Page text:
The doc was also very positive after seeing the results of my PET-CT, and on May 21 2012, I started first line treatment: ABVD chemotherapy.  Most chemo regimen names are in odd acronyms or combined words to make them easy to remember; in this case ABVD stands for adriamycin, bleomycin, vinblastine, and dacarbazine.  At the orientation class I was warned my hair, which was past my shoulder blades at the time, would fall out a couple weeks after my first treatment.  I might feel nauseous, but there was medicine for that that worked very well.  I might feel tired.  But a big deal was not made of it.  It seemed cancer treatment was not as nasty as the Lifetime movies would have us believe.

And it sort of wasn’t.  For a day or two after treatment, I would feel a bit urky or tired.  But it was months before it ground me down.  Months before my hair fell out, much to the surprise of all the oncology nurses  in the chemo suite.  In all honesty, it was really rather uneventful.  I kept working.  I kept going on motorcycle rides.  I did all the things I liked to do.  I never really felt like a cancer patient.  And best of all, it seemed the treatment was working.  The tumors seemed to be melting away.  I became hopeful.  Stupid man.

But…”nothing gold,” as the poem goes.  In November 2012, I noticed by accident one day the knots on the right side of my neck seemed to have gotten bigger.  Again dread gripped me.  Could it be?  Could the treatment have stopped working?  We hadn’t discussed that possibility at all.  Were then even other treatments?  Would I die?

I saw the doctor a couple days later.  She was hesitant to discontinue ABVD before the sixth and final cycle she’d planned.  But she quickly set in motion a consult with a stem-cell transplant program at the Boise branch of the hospital.  As I finished the final cycle of therapy, I learned my insurance would not cover a transplants at the Boise hospital.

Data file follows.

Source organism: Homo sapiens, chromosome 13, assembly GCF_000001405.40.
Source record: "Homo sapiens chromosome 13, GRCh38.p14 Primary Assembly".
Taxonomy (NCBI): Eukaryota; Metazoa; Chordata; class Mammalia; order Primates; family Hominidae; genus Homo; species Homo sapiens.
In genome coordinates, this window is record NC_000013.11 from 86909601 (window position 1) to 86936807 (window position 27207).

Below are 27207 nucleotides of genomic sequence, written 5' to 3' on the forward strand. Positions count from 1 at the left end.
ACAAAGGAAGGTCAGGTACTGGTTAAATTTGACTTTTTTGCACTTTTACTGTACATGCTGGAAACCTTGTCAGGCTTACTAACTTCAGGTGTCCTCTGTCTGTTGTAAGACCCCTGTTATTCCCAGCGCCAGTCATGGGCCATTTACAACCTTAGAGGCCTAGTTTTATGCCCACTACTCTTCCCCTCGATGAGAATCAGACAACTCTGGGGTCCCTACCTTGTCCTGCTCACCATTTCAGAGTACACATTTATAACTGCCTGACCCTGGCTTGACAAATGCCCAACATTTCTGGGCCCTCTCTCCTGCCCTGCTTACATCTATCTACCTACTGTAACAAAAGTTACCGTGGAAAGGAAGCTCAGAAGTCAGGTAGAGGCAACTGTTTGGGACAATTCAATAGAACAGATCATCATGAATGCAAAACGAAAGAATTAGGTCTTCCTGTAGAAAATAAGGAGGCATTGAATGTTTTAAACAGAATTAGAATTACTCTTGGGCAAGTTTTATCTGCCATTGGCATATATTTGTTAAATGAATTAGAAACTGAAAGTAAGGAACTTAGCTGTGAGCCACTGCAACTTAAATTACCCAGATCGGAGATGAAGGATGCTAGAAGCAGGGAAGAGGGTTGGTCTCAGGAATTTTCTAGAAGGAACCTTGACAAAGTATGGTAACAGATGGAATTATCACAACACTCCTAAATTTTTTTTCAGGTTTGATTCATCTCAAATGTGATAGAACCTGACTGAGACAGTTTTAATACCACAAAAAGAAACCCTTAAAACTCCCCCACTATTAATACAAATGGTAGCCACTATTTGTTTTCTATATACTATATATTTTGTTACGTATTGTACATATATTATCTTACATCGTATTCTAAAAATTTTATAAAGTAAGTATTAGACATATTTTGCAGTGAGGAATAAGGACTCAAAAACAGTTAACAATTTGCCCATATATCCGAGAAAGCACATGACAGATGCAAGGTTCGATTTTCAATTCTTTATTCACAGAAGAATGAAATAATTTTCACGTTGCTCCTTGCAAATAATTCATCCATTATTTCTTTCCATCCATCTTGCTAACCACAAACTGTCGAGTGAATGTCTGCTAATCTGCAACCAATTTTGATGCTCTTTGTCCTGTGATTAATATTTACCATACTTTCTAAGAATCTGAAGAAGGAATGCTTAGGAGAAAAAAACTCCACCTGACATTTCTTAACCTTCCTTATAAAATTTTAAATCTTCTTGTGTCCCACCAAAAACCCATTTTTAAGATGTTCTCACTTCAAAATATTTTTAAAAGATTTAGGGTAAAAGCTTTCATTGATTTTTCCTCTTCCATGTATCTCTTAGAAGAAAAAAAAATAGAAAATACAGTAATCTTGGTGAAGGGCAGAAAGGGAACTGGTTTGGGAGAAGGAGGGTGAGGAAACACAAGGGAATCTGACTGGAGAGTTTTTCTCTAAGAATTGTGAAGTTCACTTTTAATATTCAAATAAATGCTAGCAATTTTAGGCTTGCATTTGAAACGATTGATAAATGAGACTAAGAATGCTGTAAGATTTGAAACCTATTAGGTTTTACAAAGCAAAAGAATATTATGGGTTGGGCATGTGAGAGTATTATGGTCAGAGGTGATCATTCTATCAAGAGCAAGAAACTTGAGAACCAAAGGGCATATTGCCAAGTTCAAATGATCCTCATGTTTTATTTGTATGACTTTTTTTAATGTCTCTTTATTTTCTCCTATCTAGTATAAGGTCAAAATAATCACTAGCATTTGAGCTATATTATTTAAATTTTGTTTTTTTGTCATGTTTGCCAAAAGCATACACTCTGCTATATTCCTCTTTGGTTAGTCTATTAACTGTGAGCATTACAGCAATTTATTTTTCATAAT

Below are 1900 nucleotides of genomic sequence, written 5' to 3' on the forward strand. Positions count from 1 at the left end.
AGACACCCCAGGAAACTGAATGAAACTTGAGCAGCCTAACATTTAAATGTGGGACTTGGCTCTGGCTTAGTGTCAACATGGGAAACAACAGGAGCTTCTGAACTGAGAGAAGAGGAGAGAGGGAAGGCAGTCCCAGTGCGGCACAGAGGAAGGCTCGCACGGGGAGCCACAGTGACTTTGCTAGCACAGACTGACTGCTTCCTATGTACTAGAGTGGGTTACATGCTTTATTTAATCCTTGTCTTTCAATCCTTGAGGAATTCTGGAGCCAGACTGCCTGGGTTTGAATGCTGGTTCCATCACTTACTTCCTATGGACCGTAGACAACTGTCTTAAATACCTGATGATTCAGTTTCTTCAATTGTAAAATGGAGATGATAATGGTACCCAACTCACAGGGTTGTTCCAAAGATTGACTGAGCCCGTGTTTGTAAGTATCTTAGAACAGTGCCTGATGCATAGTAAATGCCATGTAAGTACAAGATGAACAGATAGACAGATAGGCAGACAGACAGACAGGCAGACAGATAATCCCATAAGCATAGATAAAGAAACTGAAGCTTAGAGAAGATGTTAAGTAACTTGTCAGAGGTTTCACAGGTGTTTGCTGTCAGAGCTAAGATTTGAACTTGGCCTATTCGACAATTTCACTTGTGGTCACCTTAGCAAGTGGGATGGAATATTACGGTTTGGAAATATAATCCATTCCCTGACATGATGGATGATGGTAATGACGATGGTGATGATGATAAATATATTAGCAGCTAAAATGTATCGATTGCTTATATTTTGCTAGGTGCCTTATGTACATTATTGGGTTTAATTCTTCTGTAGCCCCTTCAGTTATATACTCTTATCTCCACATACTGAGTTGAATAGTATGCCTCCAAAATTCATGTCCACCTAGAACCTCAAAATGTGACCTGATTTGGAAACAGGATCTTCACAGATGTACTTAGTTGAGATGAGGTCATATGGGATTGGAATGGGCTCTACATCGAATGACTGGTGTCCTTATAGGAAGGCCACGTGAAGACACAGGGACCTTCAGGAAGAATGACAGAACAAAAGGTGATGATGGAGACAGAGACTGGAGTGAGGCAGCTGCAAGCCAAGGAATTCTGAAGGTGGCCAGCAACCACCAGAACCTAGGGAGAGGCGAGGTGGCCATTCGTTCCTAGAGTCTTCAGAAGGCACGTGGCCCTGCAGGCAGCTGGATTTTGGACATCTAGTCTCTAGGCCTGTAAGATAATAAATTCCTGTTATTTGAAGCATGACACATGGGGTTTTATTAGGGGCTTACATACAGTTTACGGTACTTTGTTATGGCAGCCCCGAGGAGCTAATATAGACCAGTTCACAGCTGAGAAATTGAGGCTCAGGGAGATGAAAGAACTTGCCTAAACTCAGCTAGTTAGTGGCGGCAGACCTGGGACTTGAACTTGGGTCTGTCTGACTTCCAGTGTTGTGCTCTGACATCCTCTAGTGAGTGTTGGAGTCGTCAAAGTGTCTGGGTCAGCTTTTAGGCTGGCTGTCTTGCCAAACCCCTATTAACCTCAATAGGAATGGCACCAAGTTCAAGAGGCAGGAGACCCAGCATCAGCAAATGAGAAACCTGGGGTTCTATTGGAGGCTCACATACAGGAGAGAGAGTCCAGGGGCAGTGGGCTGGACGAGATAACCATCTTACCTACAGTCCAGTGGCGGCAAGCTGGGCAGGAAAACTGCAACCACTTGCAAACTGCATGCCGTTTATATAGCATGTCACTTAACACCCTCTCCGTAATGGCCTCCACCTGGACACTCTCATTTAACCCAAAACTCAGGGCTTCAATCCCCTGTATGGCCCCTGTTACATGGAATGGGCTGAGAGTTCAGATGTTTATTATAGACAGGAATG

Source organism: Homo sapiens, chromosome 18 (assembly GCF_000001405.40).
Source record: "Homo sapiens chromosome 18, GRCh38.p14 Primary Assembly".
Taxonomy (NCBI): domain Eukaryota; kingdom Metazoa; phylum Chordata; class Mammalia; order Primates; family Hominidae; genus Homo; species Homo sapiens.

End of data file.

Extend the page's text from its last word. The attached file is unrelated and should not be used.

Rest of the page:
The hell?

Well, it turns out that’s because my insurance requires transplant patients (besides kidney and cornea) to be sent to what they call a “center of excellence.” In my case, this would be the Mayo Clinic in Phoenix, Arizona.  And not only do they cover 100% of transplant-related expenses, they also pay for travel, lodging, and issue a per diem for expenses.

I guess that’s acceptable.

In December, Lacy and I traveled to Phoenix to meet my transplant hematologist for the first time.  She was a pleasant lady, and listened to my concerns, and explained the process of an autologous stem cell transplant to me very carefully.  She didn’t sugar-coat anything; while this was my best chance for cure, it could still be dangerous.  The conditioning treatment would eradicate my existing immune system, leaving my defenseless against infection.  I would be brought in and my own stem cells would be harvested from my blood via a process called apheresis, which is a little like dialysis.  I would receive a “mop-up” regimen to reduce or eliminate the tumors I had.  She made certain to explain that I could not rely on this regimen for curative potential.  Once the cancer was acceptably controlled, I would be sent to the 4th floor of the hospital for conditioning treatment and transplant.  I would likely be home in a couple months, but the possibility existed it could be as long as 4 1/2 or 5 months.  I was not put at ease by this news, but I was being assured by two oncologists now that this was my best hope for cure.  And I wanted to be cured.